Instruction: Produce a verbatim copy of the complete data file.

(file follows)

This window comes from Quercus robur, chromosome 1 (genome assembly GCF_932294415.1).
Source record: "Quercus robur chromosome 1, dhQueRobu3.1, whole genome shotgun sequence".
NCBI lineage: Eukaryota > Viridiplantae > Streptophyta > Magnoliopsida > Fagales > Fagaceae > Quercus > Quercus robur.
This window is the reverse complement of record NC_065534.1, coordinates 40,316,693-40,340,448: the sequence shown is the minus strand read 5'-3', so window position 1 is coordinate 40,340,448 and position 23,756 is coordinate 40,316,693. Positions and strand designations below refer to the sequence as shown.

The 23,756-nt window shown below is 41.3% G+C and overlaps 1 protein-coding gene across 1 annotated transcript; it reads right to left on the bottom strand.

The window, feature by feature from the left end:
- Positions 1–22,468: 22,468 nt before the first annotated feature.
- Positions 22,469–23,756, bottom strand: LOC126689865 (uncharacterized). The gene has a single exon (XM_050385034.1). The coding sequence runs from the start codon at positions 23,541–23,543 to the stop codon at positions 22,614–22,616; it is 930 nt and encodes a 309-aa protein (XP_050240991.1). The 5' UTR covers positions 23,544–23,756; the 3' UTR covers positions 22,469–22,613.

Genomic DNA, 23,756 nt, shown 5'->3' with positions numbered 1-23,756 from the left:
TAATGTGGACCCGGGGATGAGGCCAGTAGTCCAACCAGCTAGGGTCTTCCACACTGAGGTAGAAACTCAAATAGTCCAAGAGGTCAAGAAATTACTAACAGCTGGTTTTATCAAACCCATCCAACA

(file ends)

This window comes from Quercus robur, chromosome 1 (genome assembly GCF_932294415.1).
Source record: "Quercus robur chromosome 1, dhQueRobu3.1, whole genome shotgun sequence".
NCBI lineage: Eukaryota > Viridiplantae > Streptophyta > Magnoliopsida > Fagales > Fagaceae > Quercus > Quercus robur.
This window is the reverse complement of record NC_065534.1, coordinates 40,316,693-40,340,448: the sequence shown is the minus strand read 5'-3', so window position 1 is coordinate 40,340,448 and position 23,756 is coordinate 40,316,693. Positions and strand designations below refer to the sequence as shown.

The 23,756-nt window shown below is 41.3% G+C and overlaps 1 protein-coding gene across 1 annotated transcript; it reads right to left on the bottom strand.

The window, feature by feature from the left end:
- Positions 1–22,468: 22,468 nt before the first annotated feature.
- Positions 22,469–23,756, bottom strand: LOC126689865 (uncharacterized). The gene has a single exon (XM_050385034.1). The coding sequence runs from the start codon at positions 23,541–23,543 to the stop codon at positions 22,614–22,616; it is 930 nt and encodes a 309-aa protein (XP_050240991.1). The 5' UTR covers positions 23,544–23,756; the 3' UTR covers positions 22,469–22,613.

Genomic DNA, 23,756 nt, shown 5'->3' with positions numbered 1-23,756 from the left:
TAATGTGGACCCGGGGATGAGGCCAGTAGTCCAACCAGCTAGGGTCTTCCACACTGAGGTAGAAACTCAAATAGTCCAAGAGGTCAAGAAATTACTAACAGCTGGTTTTATCAAACCCATCCAACA